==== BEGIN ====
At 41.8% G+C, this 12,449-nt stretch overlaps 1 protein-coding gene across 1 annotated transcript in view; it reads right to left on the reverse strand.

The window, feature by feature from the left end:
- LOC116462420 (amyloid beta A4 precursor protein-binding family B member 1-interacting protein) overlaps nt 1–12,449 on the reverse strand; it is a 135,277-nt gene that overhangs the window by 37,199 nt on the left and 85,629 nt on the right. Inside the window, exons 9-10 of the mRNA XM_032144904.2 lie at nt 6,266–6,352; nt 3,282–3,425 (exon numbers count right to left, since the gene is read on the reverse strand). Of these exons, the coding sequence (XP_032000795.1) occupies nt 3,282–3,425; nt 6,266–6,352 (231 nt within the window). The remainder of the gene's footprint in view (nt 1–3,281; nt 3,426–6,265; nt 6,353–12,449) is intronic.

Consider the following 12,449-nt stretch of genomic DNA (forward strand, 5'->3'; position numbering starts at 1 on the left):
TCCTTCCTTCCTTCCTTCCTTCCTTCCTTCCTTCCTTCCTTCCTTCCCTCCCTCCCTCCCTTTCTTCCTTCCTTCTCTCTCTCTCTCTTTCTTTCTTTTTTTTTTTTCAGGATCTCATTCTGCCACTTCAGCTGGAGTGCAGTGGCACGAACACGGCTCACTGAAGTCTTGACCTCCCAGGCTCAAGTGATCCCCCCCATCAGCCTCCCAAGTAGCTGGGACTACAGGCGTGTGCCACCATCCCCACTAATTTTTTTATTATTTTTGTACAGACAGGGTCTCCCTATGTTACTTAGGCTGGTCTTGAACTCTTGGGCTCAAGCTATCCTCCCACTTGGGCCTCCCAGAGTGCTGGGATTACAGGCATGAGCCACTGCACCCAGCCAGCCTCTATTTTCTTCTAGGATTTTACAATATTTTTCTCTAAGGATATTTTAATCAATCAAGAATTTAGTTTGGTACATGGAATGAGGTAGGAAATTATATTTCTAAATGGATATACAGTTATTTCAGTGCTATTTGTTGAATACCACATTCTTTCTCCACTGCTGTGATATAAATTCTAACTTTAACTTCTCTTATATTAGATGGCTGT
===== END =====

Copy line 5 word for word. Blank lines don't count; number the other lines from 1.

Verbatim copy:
TCCTTCCTTCCTTCCTTCCTTCCTTCCTTCCTTCCTTCCTTCCTTCCCTCCCTCCCTCCCTTTCTTCCTTCCTTCTCTCTCTCTCTCTTTCTTTCTTTTTTTTTTTTCAGGATCTCATTCTGCCACTTCAGCTGGAGTGCAGTGGCACGAACACGGCTCACTGAAGTCTTGACCTCCCAGGCTCAAGTGATCCCCCCCATCAGCCTCCCAAGTAGCTGGGACTACAGGCGTGTGCCACCATCCCCACTAATTTTTTTATTATTTTTGTACAGACAGGGTCTCCCTATGTTACTTAGGCTGGTCTTGAACTCTTGGGCTCAAGCTATCCTCCCACTTGGGCCTCCCAGAGTGCTGGGATTACAGGCATGAGCCACTGCACCCAGCCAGCCTCTATTTTCTTCTAGGATTTTACAATATTTTTCTCTAAGGATATTTTAATCAATCAAGAATTTAGTTTGGTACATGGAATGAGGTAGGAAATTATATTTCTAAATGGATATACAGTTATTTCAGTGCTATTTGTTGAATACCACATTCTTTCTCCACTGCTGTGATATAAATTCTAACTTTAACTTCTCTTATATTAGATGGCTGT